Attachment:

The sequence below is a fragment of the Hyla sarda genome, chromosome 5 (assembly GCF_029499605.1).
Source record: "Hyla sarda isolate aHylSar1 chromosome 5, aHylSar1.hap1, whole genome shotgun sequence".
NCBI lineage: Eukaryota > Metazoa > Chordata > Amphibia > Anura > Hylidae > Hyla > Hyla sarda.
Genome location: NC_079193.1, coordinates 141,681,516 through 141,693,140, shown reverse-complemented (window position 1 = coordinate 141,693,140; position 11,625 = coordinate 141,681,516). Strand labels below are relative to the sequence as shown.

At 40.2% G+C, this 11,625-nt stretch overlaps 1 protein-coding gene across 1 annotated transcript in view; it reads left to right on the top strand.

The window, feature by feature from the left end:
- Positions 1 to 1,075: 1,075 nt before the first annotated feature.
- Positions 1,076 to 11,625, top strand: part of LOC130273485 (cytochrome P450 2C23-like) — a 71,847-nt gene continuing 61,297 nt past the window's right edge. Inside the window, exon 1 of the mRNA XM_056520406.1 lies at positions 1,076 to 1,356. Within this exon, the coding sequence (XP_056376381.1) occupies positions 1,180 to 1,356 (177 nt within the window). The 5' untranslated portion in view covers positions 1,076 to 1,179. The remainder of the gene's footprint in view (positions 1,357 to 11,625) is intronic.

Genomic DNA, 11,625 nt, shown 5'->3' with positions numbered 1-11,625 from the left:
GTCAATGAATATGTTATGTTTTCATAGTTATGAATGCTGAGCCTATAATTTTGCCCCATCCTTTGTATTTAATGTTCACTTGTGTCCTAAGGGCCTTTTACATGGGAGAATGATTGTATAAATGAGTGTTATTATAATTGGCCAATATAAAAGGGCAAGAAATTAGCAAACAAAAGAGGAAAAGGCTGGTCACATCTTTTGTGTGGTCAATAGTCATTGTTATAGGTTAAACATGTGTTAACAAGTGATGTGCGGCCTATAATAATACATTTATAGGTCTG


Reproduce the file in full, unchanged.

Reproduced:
The sequence below is a fragment of the Hyla sarda genome, chromosome 5 (assembly GCF_029499605.1).
Source record: "Hyla sarda isolate aHylSar1 chromosome 5, aHylSar1.hap1, whole genome shotgun sequence".
NCBI lineage: Eukaryota > Metazoa > Chordata > Amphibia > Anura > Hylidae > Hyla > Hyla sarda.
Genome location: NC_079193.1, coordinates 141,681,516 through 141,693,140, shown reverse-complemented (window position 1 = coordinate 141,693,140; position 11,625 = coordinate 141,681,516). Strand labels below are relative to the sequence as shown.

At 40.2% G+C, this 11,625-nt stretch overlaps 1 protein-coding gene across 1 annotated transcript in view; it reads left to right on the top strand.

The window, feature by feature from the left end:
- Positions 1 to 1,075: 1,075 nt before the first annotated feature.
- Positions 1,076 to 11,625, top strand: part of LOC130273485 (cytochrome P450 2C23-like) — a 71,847-nt gene continuing 61,297 nt past the window's right edge. Inside the window, exon 1 of the mRNA XM_056520406.1 lies at positions 1,076 to 1,356. Within this exon, the coding sequence (XP_056376381.1) occupies positions 1,180 to 1,356 (177 nt within the window). The 5' untranslated portion in view covers positions 1,076 to 1,179. The remainder of the gene's footprint in view (positions 1,357 to 11,625) is intronic.

Genomic DNA, 11,625 nt, shown 5'->3' with positions numbered 1-11,625 from the left:
GTCAATGAATATGTTATGTTTTCATAGTTATGAATGCTGAGCCTATAATTTTGCCCCATCCTTTGTATTTAATGTTCACTTGTGTCCTAAGGGCCTTTTACATGGGAGAATGATTGTATAAATGAGTGTTATTATAATTGGCCAATATAAAAGGGCAAGAAATTAGCAAACAAAAGAGGAAAAGGCTGGTCACATCTTTTGTGTGGTCAATAGTCATTGTTATAGGTTAAACATGTGTTAACAAGTGATGTGCGGCCTATAATAATACATTTATAGGTCTG